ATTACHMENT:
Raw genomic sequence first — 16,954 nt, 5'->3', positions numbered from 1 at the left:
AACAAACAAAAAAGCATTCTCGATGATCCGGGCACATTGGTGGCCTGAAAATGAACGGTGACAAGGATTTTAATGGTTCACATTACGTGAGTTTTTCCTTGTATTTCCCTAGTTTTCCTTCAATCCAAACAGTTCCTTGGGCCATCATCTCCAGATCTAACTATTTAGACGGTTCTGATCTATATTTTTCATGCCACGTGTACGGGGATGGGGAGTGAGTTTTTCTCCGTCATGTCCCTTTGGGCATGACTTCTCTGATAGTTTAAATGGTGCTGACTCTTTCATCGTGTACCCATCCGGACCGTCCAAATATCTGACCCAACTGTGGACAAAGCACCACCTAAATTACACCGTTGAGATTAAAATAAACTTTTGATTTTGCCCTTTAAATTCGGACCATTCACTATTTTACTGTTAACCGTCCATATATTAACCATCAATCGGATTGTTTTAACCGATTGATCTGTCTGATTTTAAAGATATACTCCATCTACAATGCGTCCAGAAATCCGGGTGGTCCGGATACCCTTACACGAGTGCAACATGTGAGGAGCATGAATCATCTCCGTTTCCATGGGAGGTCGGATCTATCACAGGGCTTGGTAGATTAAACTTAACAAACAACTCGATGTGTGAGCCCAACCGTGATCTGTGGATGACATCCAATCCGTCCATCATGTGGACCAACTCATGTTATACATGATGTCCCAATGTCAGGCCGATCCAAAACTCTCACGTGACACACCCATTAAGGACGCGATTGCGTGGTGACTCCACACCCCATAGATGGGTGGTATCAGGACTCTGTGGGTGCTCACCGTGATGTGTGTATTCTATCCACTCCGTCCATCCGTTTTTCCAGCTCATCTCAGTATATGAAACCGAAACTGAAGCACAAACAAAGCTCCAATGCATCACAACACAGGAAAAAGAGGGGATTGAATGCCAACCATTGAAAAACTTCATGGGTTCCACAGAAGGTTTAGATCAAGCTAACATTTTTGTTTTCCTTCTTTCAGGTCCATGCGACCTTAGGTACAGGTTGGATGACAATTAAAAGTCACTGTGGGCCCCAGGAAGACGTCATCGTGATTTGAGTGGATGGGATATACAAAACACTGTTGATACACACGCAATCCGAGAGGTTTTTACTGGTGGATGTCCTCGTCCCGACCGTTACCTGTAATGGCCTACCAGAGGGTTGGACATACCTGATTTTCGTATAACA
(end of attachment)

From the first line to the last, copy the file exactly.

Raw genomic sequence first — 16,954 nt, 5'->3', positions numbered from 1 at the left:
AACAAACAAAAAAGCATTCTCGATGATCCGGGCACATTGGTGGCCTGAAAATGAACGGTGACAAGGATTTTAATGGTTCACATTACGTGAGTTTTTCCTTGTATTTCCCTAGTTTTCCTTCAATCCAAACAGTTCCTTGGGCCATCATCTCCAGATCTAACTATTTAGACGGTTCTGATCTATATTTTTCATGCCACGTGTACGGGGATGGGGAGTGAGTTTTTCTCCGTCATGTCCCTTTGGGCATGACTTCTCTGATAGTTTAAATGGTGCTGACTCTTTCATCGTGTACCCATCCGGACCGTCCAAATATCTGACCCAACTGTGGACAAAGCACCACCTAAATTACACCGTTGAGATTAAAATAAACTTTTGATTTTGCCCTTTAAATTCGGACCATTCACTATTTTACTGTTAACCGTCCATATATTAACCATCAATCGGATTGTTTTAACCGATTGATCTGTCTGATTTTAAAGATATACTCCATCTACAATGCGTCCAGAAATCCGGGTGGTCCGGATACCCTTACACGAGTGCAACATGTGAGGAGCATGAATCATCTCCGTTTCCATGGGAGGTCGGATCTATCACAGGGCTTGGTAGATTAAACTTAACAAACAACTCGATGTGTGAGCCCAACCGTGATCTGTGGATGACATCCAATCCGTCCATCATGTGGACCAACTCATGTTATACATGATGTCCCAATGTCAGGCCGATCCAAAACTCTCACGTGACACACCCATTAAGGACGCGATTGCGTGGTGACTCCACACCCCATAGATGGGTGGTATCAGGACTCTGTGGGTGCTCACCGTGATGTGTGTATTCTATCCACTCCGTCCATCCGTTTTTCCAGCTCATCTCAGTATATGAAACCGAAACTGAAGCACAAACAAAGCTCCAATGCATCACAACACAGGAAAAAGAGGGGATTGAATGCCAACCATTGAAAAACTTCATGGGTTCCACAGAAGGTTTAGATCAAGCTAACATTTTTGTTTTCCTTCTTTCAGGTCCATGCGACCTTAGGTACAGGTTGGATGACAATTAAAAGTCACTGTGGGCCCCAGGAAGACGTCATCGTGATTTGAGTGGATGGGATATACAAAACACTGTTGATACACACGCAATCCGAGAGGTTTTTACTGGTGGATGTCCTCGTCCCGACCGTTACCTGTAATGGCCTACCAGAGGGTTGGACATACCTGATTTTCGTATAACA